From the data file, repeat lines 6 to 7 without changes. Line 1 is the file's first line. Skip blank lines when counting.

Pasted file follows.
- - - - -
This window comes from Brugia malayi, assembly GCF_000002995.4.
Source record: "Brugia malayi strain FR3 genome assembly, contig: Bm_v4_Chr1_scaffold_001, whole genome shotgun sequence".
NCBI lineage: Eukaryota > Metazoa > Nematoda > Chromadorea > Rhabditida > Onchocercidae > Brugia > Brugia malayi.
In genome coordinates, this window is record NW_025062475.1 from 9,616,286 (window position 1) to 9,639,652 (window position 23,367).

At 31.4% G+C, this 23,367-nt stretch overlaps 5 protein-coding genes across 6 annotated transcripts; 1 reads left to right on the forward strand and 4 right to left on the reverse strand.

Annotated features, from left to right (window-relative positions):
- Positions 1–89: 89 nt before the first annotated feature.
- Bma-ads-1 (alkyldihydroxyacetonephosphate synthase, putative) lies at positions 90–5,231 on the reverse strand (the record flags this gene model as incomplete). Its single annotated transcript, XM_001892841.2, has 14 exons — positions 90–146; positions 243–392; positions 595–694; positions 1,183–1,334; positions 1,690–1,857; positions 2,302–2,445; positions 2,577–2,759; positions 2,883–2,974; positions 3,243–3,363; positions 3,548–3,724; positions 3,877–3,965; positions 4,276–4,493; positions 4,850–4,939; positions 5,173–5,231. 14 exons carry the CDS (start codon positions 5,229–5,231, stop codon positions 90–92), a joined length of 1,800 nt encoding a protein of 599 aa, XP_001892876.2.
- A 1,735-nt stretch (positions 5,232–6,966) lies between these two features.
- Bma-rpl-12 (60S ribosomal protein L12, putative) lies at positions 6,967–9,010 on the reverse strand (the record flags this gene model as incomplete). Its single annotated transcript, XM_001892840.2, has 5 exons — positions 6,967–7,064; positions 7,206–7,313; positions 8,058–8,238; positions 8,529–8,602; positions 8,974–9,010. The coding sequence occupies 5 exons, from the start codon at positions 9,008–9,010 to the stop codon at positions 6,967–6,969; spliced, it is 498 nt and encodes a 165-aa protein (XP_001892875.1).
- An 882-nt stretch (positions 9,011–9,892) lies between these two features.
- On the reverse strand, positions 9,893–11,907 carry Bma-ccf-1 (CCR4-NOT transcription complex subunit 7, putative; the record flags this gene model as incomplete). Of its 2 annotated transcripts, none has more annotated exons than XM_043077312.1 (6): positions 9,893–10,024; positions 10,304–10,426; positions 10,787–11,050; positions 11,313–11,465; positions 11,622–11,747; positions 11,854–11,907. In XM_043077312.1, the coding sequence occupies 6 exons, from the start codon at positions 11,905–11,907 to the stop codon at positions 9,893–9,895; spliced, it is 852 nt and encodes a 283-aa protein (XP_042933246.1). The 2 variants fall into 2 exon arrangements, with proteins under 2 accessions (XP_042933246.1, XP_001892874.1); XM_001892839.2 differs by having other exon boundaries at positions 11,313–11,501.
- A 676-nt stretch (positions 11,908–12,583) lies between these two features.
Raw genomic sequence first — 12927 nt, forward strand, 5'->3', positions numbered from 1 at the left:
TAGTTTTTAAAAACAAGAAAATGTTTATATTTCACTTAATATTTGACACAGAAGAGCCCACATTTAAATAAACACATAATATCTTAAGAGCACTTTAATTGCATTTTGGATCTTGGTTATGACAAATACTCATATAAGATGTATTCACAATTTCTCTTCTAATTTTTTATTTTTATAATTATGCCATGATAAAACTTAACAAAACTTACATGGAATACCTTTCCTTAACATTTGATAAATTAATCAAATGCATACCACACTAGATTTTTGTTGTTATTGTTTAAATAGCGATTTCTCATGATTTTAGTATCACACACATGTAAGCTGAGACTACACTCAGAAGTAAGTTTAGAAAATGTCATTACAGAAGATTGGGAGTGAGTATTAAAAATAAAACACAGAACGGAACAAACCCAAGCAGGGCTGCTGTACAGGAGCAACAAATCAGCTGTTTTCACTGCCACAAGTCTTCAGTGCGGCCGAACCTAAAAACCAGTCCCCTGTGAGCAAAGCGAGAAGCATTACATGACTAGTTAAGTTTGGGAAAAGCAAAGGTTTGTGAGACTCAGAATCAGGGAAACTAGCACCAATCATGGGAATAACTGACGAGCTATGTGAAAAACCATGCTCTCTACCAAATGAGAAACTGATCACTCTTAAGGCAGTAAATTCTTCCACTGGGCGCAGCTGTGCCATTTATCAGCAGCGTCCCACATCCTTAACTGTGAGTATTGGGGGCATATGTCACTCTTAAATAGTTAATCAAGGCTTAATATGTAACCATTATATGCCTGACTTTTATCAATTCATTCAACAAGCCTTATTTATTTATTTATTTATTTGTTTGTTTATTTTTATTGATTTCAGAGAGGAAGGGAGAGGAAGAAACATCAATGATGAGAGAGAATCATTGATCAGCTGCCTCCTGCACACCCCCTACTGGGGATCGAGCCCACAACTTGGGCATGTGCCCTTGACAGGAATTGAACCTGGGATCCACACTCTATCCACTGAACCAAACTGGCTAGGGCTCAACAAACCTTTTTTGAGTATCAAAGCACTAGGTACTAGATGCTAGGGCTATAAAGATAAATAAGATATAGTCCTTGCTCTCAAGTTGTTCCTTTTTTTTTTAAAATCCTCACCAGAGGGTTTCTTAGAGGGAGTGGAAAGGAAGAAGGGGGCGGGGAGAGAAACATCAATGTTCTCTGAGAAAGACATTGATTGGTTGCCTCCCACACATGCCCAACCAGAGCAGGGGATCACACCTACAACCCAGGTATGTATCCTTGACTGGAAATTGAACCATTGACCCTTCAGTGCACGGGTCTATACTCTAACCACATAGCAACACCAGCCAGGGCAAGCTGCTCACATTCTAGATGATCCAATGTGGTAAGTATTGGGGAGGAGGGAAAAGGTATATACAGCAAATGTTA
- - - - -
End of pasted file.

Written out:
Annotated features, from left to right (window-relative positions):
- Positions 1–89: 89 nt before the first annotated feature.